“A bargain at twenty-sev….” He shuffled his feet and wiped his brow. “Eighteen grand,” he whimpered.

“For cash?”

“Sixteen and a half. Any less and I’d be better off laying in the scratcher all bleedin day.”

James pulled a wad of cash from his pocket, counted out five-grand, scribbled his mobile number and name on one of the notes, and shoved it into Danny’s outstretched hand.

“I’ll pay the balance when you deliver it to Castlebridge, Co. Kildare. Be there before three p.m. or spend the rest of your life peeing like a woman. Get directions to the old Protestant schoolhouse. Wait there for me.” Huh! Old man my arse.

Tales of a Book Fair Virgin

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I hadn’t done one before – a book fair. There’s a lot of that lately; things I haven’t done before – written a book, published a book, guested on an online co-operative celebration, read at …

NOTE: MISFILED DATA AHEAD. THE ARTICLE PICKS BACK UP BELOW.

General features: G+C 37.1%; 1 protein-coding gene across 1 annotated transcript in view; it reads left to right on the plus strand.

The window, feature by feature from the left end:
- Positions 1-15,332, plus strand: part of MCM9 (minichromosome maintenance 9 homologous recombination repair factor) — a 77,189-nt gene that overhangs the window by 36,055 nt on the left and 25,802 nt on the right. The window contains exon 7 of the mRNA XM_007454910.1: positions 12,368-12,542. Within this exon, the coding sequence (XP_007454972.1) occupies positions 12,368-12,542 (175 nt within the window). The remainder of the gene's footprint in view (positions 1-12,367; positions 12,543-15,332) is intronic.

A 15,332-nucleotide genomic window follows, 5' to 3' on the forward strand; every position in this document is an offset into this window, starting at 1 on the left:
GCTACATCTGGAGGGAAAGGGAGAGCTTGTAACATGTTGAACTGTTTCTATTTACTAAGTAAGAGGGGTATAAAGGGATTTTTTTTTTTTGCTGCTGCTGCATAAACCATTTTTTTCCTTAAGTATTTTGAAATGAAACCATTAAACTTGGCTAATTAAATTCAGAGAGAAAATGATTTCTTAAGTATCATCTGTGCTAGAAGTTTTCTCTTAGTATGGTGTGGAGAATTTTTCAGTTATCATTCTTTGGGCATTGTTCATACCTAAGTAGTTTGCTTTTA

Source: Tales of a Book Fair Virgin

A toast to good friends.

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September is an odd month. Children return to school, and the sun shines as though it smirks at those greaybeards of long ago who decided May, June and July are the summer months. Fly hatches in the rivers dwindle. Trout, so active these past months, settle in quieter water till spawning season comes around.

Whats that got to do with friends? Absolutely nothing.

Father Brennan is pissed, and pissed off – the page for Friends of the Father is sparse, and as colourful as a fake salmon or trout.  “Otter,” he said. “Get it sorted ya furry gobshite.”

Why me?

On a positive note, the first donation from In the Shadow of the Judas Tree has found its way to the charity One in Four.